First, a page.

It has left me with a renewed desire to listen and heed the quiet voice of God so that he does not have to shout. And so I get onto my work ethic. When it comes to university, it’s not high on my priorities list, third, oh who am I trying to kid? Easily fifth place. This is not necessarily wrong. What is wrong is how little work I do for university. In fact, how little academic work I do in general.
This is true during the Semester but it is especially obvious during exam time. I hate revision, no, I loath revision. An hour a day is usually the most I ever do and then it’s only for a week or so. Up until recently I could get away with this because I’m one of those annoying people that can.
But more recently I’ve had a few warnings on this front: I failed a minor exam during the Christmas exams, an elder in my church rebuked me for not working hard enough, my Mum did the same quite recently, my guilt over not revising is growing. And it is becoming increasingly clear that God is trying to warn me that my reluctance to study is going to lead me somewhere I don’t want to go. His quiet voice is telling me to work hard. And if I don’t he’ll shout and by shout I mean I’ll likely fail an exam.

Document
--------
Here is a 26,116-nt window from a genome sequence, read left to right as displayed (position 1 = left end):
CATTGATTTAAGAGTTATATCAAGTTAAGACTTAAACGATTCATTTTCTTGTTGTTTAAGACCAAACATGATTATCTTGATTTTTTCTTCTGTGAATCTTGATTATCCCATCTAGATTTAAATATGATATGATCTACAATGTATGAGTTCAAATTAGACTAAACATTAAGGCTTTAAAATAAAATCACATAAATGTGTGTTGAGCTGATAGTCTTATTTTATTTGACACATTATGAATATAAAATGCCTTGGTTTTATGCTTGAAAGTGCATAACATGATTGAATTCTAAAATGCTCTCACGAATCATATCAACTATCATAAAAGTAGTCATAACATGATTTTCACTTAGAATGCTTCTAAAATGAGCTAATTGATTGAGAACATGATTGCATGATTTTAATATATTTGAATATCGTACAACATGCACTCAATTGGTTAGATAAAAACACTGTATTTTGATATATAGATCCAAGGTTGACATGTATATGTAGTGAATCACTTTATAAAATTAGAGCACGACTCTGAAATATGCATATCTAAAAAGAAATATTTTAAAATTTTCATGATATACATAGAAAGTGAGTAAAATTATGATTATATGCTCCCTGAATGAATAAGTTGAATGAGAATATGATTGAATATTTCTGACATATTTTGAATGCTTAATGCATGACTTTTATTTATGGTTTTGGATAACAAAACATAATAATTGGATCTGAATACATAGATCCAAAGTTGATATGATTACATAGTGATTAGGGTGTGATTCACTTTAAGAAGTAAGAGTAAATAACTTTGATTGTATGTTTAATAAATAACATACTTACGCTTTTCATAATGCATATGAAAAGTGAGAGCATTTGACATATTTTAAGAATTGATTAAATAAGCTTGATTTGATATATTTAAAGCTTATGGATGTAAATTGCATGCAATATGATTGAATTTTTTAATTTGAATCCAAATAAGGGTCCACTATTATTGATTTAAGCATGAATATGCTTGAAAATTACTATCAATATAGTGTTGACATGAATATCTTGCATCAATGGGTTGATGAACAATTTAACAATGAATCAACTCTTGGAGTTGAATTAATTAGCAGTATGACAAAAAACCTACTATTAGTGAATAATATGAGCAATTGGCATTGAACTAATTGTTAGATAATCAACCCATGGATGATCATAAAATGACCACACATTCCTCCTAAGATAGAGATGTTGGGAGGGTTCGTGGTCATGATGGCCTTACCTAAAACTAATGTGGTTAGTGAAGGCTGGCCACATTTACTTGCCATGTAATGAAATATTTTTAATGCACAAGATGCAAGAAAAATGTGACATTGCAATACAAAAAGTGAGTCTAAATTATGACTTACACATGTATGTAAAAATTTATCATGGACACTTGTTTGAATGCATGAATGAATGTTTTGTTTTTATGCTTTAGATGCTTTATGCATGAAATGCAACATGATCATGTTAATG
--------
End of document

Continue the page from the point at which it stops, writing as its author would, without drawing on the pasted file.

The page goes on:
“So whether you eat or drink or whatever you do, do it all for the glory of God.”
1 Corinthians 10 v 31
Even if I can’t find any personal motivation to revise then I have one motivation which should surpass all other concerns – I should work for the glory of God. Am I glorifying God in my work now? I think not.